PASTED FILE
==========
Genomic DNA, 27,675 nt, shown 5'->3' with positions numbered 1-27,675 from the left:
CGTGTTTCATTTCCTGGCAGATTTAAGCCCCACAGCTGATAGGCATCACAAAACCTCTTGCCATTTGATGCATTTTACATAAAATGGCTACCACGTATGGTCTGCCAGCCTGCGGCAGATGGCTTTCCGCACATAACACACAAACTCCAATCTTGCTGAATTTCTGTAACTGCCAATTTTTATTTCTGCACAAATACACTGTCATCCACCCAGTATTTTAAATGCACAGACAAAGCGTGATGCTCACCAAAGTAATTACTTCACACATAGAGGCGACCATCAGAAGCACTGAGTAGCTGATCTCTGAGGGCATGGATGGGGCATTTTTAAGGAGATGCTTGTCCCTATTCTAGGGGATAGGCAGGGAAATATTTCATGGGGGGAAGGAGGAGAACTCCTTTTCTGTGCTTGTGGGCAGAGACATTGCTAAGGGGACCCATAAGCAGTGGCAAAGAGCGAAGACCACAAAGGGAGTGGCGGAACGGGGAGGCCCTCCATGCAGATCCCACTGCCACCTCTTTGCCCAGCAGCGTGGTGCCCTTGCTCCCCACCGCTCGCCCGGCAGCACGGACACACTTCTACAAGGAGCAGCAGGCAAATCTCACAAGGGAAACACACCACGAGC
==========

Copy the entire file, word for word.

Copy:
Genomic DNA, 27,675 nt, shown 5'->3' with positions numbered 1-27,675 from the left:
CGTGTTTCATTTCCTGGCAGATTTAAGCCCCACAGCTGATAGGCATCACAAAACCTCTTGCCATTTGATGCATTTTACATAAAATGGCTACCACGTATGGTCTGCCAGCCTGCGGCAGATGGCTTTCCGCACATAACACACAAACTCCAATCTTGCTGAATTTCTGTAACTGCCAATTTTTATTTCTGCACAAATACACTGTCATCCACCCAGTATTTTAAATGCACAGACAAAGCGTGATGCTCACCAAAGTAATTACTTCACACATAGAGGCGACCATCAGAAGCACTGAGTAGCTGATCTCTGAGGGCATGGATGGGGCATTTTTAAGGAGATGCTTGTCCCTATTCTAGGGGATAGGCAGGGAAATATTTCATGGGGGGAAGGAGGAGAACTCCTTTTCTGTGCTTGTGGGCAGAGACATTGCTAAGGGGACCCATAAGCAGTGGCAAAGAGCGAAGACCACAAAGGGAGTGGCGGAACGGGGAGGCCCTCCATGCAGATCCCACTGCCACCTCTTTGCCCAGCAGCGTGGTGCCCTTGCTCCCCACCGCTCGCCCGGCAGCACGGACACACTTCTACAAGGAGCAGCAGGCAAATCTCACAAGGGAAACACACCACGAGC